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The starting point was the use of surface ﬁnite elements to compute solu- tions to the Poisson problem for the Laplace–Beltrami operator on a curved surface proposed and analysed in Dziuk (1988). Here an important con- cept is the use of triangulated surfaces on which ﬁnite element spaces are constructed and then used in variational formulations of surface PDEs us- ing surface gradients. This approach was extended by Dziuk and Elliott (2007b) to parabolic (including nonlinear and higher-order) equations on stationary surfaces. The evolving surface ﬁnite element method (ESFEM) was introduced by Dziuk and Elliott (2007a) in order to treat conservation laws on moving surfaces. The key idea is to use the Leibniz (or transport) formula for the time derivative of integrals over moving surfaces in order to derive weak and variational formulations. An interesting upshot is that the velocity and mean curvature of the surface which appear in certain for- mulations of the partial diﬀerential equation do not appear explicitly in variational formulations. This gives a tremendous advantage to numerical methods that exploit this, such as those of Dziuk and Elliott (2007a, 2010). Further numerical analysis of surface ﬁnite element methods may be found in Dziuk and Elliott (2012, 2013) and Dziuk, Lubich and Mansour (2012). Applications to complex physical and biological models may be found in Eilks and Elliott (2008), Elliott and Stinner (2010), Barreira, Elliott and Madzvamuse (2011) and Elliott, Stinner and Venkataraman (2012).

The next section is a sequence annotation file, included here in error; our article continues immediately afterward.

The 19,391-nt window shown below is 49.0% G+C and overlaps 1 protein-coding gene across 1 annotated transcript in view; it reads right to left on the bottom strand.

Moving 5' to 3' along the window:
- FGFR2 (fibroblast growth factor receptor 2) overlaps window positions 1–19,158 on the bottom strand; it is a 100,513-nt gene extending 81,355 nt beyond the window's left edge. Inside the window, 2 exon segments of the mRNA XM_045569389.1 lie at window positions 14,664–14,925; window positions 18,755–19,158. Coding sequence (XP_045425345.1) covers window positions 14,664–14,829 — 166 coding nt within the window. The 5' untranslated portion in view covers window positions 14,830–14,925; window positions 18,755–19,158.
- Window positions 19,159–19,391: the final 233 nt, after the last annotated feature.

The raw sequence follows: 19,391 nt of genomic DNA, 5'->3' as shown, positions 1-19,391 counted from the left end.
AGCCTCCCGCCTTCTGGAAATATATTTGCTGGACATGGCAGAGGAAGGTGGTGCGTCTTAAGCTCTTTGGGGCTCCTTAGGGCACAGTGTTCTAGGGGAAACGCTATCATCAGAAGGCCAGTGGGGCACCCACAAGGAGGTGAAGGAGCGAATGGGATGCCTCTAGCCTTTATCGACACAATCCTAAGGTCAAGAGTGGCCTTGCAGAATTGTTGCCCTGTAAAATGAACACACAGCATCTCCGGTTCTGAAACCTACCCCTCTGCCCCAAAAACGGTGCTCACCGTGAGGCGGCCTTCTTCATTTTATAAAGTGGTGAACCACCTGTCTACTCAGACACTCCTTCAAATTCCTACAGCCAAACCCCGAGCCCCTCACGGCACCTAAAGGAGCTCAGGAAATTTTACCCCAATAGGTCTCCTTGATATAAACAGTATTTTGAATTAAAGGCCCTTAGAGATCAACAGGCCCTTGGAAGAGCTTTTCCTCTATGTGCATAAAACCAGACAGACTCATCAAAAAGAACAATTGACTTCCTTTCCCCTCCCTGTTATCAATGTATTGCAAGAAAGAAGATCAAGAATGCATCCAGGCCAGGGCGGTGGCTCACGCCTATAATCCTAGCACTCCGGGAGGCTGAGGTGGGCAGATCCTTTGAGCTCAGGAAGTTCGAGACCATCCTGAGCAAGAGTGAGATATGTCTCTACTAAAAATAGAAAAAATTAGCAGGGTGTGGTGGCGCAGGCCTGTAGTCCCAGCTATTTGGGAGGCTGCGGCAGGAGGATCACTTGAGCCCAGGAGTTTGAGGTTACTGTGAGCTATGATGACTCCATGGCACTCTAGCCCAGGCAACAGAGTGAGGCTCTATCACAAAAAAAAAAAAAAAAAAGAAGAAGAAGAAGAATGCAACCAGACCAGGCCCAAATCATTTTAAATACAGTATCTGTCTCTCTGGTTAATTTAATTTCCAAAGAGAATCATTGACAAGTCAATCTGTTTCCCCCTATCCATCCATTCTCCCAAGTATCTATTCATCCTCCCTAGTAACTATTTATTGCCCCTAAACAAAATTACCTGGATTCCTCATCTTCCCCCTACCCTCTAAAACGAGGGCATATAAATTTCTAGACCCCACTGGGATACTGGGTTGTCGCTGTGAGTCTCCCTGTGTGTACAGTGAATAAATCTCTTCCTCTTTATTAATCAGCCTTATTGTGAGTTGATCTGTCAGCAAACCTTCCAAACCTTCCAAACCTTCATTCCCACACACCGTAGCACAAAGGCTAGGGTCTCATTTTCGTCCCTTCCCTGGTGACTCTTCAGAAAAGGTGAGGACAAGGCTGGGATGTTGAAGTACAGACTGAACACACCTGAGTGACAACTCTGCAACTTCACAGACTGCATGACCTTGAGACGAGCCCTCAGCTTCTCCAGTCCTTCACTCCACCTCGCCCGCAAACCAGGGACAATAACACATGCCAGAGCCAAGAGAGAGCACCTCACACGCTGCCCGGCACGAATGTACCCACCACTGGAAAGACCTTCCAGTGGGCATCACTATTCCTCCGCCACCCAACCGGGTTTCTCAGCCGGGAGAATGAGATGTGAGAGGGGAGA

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In this paper, we applied relatively new fractional complex transform (FCT) to convert the given fractional partial differential equations (FPDEs) into corresponding partial differential equations (PDEs) and Variational Iteration Method (VIM) is to find approximate solution of time- fractional Fornberg-Whitham and time-fractional Wu-Zhang equations. The results so obtained are re-stated by making use of inverse transformation which yields it in terms of original variables. It is observed that the proposed algorithm is highly efficient and appropriate for fractional PDEs arising in mathematical physics and hence can be extended to other problems of diversified nonlinear nature. Numerical results coupled with graphical representations explicitly reveal the complete reliability and efficiency of the proposed algorithm.